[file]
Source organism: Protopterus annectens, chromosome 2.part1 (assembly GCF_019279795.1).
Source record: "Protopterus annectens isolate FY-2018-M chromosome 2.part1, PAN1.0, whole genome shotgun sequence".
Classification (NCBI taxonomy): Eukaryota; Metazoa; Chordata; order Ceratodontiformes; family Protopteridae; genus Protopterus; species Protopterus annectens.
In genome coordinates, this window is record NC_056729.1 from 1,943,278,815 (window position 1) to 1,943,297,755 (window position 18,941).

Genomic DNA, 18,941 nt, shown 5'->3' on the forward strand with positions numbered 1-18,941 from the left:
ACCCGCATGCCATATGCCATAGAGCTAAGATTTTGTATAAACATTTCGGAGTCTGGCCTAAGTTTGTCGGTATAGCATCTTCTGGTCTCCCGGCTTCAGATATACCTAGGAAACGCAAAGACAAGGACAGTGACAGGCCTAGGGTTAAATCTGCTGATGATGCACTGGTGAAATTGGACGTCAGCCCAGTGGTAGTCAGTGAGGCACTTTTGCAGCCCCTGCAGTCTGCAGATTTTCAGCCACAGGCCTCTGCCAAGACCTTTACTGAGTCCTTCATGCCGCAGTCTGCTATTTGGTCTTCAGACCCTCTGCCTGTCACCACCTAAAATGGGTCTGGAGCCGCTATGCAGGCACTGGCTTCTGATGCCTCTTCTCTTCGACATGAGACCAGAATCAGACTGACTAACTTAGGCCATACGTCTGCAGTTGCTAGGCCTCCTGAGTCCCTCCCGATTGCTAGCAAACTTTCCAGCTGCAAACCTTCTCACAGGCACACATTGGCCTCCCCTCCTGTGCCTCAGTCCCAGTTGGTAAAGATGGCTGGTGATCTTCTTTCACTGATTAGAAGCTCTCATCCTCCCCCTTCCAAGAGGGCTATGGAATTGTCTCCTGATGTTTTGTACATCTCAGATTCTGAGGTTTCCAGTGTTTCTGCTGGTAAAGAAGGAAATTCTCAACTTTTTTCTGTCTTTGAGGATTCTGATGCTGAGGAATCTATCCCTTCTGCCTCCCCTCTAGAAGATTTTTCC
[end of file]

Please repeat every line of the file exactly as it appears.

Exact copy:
Source organism: Protopterus annectens, chromosome 2.part1 (assembly GCF_019279795.1).
Source record: "Protopterus annectens isolate FY-2018-M chromosome 2.part1, PAN1.0, whole genome shotgun sequence".
Classification (NCBI taxonomy): Eukaryota; Metazoa; Chordata; order Ceratodontiformes; family Protopteridae; genus Protopterus; species Protopterus annectens.
In genome coordinates, this window is record NC_056729.1 from 1,943,278,815 (window position 1) to 1,943,297,755 (window position 18,941).

Genomic DNA, 18,941 nt, shown 5'->3' on the forward strand with positions numbered 1-18,941 from the left:
ACCCGCATGCCATATGCCATAGAGCTAAGATTTTGTATAAACATTTCGGAGTCTGGCCTAAGTTTGTCGGTATAGCATCTTCTGGTCTCCCGGCTTCAGATATACCTAGGAAACGCAAAGACAAGGACAGTGACAGGCCTAGGGTTAAATCTGCTGATGATGCACTGGTGAAATTGGACGTCAGCCCAGTGGTAGTCAGTGAGGCACTTTTGCAGCCCCTGCAGTCTGCAGATTTTCAGCCACAGGCCTCTGCCAAGACCTTTACTGAGTCCTTCATGCCGCAGTCTGCTATTTGGTCTTCAGACCCTCTGCCTGTCACCACCTAAAATGGGTCTGGAGCCGCTATGCAGGCACTGGCTTCTGATGCCTCTTCTCTTCGACATGAGACCAGAATCAGACTGACTAACTTAGGCCATACGTCTGCAGTTGCTAGGCCTCCTGAGTCCCTCCCGATTGCTAGCAAACTTTCCAGCTGCAAACCTTCTCACAGGCACACATTGGCCTCCCCTCCTGTGCCTCAGTCCCAGTTGGTAAAGATGGCTGGTGATCTTCTTTCACTGATTAGAAGCTCTCATCCTCCCCCTTCCAAGAGGGCTATGGAATTGTCTCCTGATGTTTTGTACATCTCAGATTCTGAGGTTTCCAGTGTTTCTGCTGGTAAAGAAGGAAATTCTCAACTTTTTTCTGTCTTTGAGGATTCTGATGCTGAGGAATCTATCCCTTCTGCCTCCCCTCTAGAAGATTTTTCC